“Reforming government contracting, controlling medical costs, breaking up big-tech, opening the professions to international competition, these sound technocratic, even “pro-market”. But under present levels of stratification, the consequences of these things would be a revolution, whole swathes of society accustomed to status and political enfranchisement would find themselves banished towards a “normal” they used to only read about, opiate crises and deaths of despair, towards loss of the “privilege” it has become some of their custom to magnanimously and ostentatiously “check”. Did I say they? I mean we, of course.

But of course, not doing these things means continuing to tolerate an increasingly predatory, dysfunctional, stagnant society. It means continuing deaths of despair, even as we hustle desperately to try to ensure that they are not our deaths, or our children’s. Even for its current beneficiaries, the present system is a game of musical chairs. As time goes on, with each round, yet more chairs are yanked from the game.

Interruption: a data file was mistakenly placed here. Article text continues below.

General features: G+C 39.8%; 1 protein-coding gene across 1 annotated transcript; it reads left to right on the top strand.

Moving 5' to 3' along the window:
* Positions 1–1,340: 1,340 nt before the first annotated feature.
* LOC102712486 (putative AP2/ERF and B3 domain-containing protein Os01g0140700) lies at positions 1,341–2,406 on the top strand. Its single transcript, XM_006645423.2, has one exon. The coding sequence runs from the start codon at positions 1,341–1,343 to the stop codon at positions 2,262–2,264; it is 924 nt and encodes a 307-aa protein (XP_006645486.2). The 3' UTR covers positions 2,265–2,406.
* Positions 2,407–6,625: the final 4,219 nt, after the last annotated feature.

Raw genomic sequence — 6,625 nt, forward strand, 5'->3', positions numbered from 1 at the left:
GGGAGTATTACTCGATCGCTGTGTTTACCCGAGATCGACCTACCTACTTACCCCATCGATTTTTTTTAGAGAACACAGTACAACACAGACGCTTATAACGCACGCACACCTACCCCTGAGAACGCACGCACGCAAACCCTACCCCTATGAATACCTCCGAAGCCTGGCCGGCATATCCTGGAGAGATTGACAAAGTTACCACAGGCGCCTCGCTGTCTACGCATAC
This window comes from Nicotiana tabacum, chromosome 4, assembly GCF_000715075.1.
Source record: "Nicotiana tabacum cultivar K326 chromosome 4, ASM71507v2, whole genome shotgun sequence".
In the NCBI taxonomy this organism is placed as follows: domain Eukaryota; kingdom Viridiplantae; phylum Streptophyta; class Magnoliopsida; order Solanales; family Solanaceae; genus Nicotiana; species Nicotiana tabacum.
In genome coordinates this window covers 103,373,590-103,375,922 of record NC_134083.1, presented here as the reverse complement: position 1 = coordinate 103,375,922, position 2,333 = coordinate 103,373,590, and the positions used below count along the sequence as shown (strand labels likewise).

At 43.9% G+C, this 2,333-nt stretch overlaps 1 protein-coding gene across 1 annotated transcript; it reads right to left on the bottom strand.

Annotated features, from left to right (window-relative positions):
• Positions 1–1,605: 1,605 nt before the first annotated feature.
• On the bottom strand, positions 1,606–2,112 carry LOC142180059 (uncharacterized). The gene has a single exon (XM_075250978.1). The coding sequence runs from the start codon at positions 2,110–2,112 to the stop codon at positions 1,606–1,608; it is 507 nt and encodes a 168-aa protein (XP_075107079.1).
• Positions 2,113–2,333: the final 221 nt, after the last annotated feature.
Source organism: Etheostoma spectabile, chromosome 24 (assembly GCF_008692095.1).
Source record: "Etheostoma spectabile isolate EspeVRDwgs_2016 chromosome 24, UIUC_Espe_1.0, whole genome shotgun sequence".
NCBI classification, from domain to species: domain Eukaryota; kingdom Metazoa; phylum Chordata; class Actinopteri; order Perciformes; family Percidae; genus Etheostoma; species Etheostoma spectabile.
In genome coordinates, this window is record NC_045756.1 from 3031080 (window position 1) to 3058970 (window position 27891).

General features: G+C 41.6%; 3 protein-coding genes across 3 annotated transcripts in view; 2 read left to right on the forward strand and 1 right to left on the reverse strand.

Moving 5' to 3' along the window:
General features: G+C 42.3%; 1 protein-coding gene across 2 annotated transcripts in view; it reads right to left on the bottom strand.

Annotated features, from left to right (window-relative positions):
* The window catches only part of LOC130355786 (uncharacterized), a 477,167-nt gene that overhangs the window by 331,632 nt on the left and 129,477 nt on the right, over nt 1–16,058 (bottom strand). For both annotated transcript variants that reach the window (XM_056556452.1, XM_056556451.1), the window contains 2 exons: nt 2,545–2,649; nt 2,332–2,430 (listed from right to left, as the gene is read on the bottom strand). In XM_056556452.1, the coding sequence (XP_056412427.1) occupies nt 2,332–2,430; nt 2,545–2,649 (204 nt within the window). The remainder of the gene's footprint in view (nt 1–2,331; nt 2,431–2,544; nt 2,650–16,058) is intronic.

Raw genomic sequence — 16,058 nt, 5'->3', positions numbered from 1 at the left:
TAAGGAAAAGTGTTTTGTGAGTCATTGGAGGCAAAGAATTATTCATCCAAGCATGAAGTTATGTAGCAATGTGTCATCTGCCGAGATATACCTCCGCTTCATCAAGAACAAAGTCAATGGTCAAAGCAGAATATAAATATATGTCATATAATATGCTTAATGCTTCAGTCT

The only way out of this, the only escape, is to reduce the degree of stratification, the degree to which outcomes depend on our capacity to buy price-rationed positional goods. Only when the stakes are lower will be find ourselves able to tolerate, to risk, an economy that delivers increasing quantity and quality of goods and services at decreasing prices, rather than one that sustains markups upon which we, or some of us, with white knuckles must depend.

Lower the stakes.”

-Steve Randy Waldman, “Predatory precarity.” Interfluidity.com. August 20, 2019.

Interesting throughout. Central point is that the more disparate a society, the more corruption is built in. I particularly like the line: “It is extraordinarily expensive to be both comfortable and some facsimile of virtuous,” which struck me as being in the same ballpark as this post on Admiring Yourself and the connections between the Holocaust and other X-isms.

Nothing to Learn, Here

“As one of my friends from a not-rich part of East Asia says: “Students from my country come to the U.S. these days. They see dirty cities, lousy infrastructure, and the political clown show on TV, and an insular people clinging to their guns and their gods who boast about how they are the greatest people in the world without knowing anything about what is going on outside. They come back and tell me: ‘We have nothing to learn from those people! Why did you send me there?'”